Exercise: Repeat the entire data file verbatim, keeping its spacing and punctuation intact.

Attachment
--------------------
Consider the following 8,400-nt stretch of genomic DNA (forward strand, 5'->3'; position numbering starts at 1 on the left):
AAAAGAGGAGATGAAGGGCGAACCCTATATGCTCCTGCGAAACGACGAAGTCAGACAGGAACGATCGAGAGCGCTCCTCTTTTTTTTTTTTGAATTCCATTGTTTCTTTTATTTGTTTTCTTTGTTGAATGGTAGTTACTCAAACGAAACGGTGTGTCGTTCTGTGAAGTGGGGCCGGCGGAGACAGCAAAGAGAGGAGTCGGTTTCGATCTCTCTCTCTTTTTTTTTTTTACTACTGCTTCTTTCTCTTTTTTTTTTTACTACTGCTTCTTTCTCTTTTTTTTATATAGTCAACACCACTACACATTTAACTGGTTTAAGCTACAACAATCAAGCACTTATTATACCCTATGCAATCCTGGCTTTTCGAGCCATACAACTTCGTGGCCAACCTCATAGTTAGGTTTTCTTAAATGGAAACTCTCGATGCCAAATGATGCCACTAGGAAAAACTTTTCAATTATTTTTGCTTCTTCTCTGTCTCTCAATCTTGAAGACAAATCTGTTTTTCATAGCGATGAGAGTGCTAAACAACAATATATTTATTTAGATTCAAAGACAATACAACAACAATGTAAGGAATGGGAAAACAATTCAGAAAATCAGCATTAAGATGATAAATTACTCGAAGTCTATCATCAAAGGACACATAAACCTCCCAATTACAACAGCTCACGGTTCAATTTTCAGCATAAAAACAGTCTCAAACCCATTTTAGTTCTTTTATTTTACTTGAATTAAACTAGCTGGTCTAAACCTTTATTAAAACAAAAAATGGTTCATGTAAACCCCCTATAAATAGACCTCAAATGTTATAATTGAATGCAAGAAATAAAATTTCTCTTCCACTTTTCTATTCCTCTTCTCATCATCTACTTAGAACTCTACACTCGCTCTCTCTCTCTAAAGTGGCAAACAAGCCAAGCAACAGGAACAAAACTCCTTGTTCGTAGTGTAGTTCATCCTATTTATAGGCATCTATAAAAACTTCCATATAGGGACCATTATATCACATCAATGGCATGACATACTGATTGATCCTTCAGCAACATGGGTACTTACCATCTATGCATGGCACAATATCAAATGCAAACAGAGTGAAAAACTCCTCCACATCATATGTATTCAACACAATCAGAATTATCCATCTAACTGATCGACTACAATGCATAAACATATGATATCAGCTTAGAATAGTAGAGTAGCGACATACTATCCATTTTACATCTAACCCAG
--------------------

Consider the following 8,400-nt stretch of genomic DNA (forward strand, 5'->3'; position numbering starts at 1 on the left):
AAAAGAGGAGATGAAGGGCGAACCCTATATGCTCCTGCGAAACGACGAAGTCAGACAGGAACGATCGAGAGCGCTCCTCTTTTTTTTTTTTGAATTCCATTGTTTCTTTTATTTGTTTTCTTTGTTGAATGGTAGTTACTCAAACGAAACGGTGTGTCGTTCTGTGAAGTGGGGCCGGCGGAGACAGCAAAGAGAGGAGTCGGTTTCGATCTCTCTCTCTTTTTTTTTTTTACTACTGCTTCTTTCTCTTTTTTTTTTTACTACTGCTTCTTTCTCTTTTTTTTATATAGTCAACACCACTACACATTTAACTGGTTTAAGCTACAACAATCAAGCACTTATTATACCCTATGCAATCCTGGCTTTTCGAGCCATACAACTTCGTGGCCAACCTCATAGTTAGGTTTTCTTAAATGGAAACTCTCGATGCCAAATGATGCCACTAGGAAAAACTTTTCAATTATTTTTGCTTCTTCTCTGTCTCTCAATCTTGAAGACAAATCTGTTTTTCATAGCGATGAGAGTGCTAAACAACAATATATTTATTTAGATTCAAAGACAATACAACAACAATGTAAGGAATGGGAAAACAATTCAGAAAATCAGCATTAAGATGATAAATTACTCGAAGTCTATCATCAAAGGACACATAAACCTCCCAATTACAACAGCTCACGGTTCAATTTTCAGCATAAAAACAGTCTCAAACCCATTTTAGTTCTTTTATTTTACTTGAATTAAACTAGCTGGTCTAAACCTTTATTAAAACAAAAAATGGTTCATGTAAACCCCCTATAAATAGACCTCAAATGTTATAATTGAATGCAAGAAATAAAATTTCTCTTCCACTTTTCTATTCCTCTTCTCATCATCTACTTAGAACTCTACACTCGCTCTCTCTCTCTAAAGTGGCAAACAAGCCAAGCAACAGGAACAAAACTCCTTGTTCGTAGTGTAGTTCATCCTATTTATAGGCATCTATAAAAACTTCCATATAGGGACCATTATATCACATCAATGGCATGACATACTGATTGATCCTTCAGCAACATGGGTACTTACCATCTATGCATGGCACAATATCAAATGCAAACAGAGTGAAAAACTCCTCCACATCATATGTATTCAACACAATCAGAATTATCCATCTAACTGATCGACTACAATGCATAAACATATGATATCAGCTTAGAATAGTAGAGTAGCGACATACTATCCATTTTACATCTAACCCAG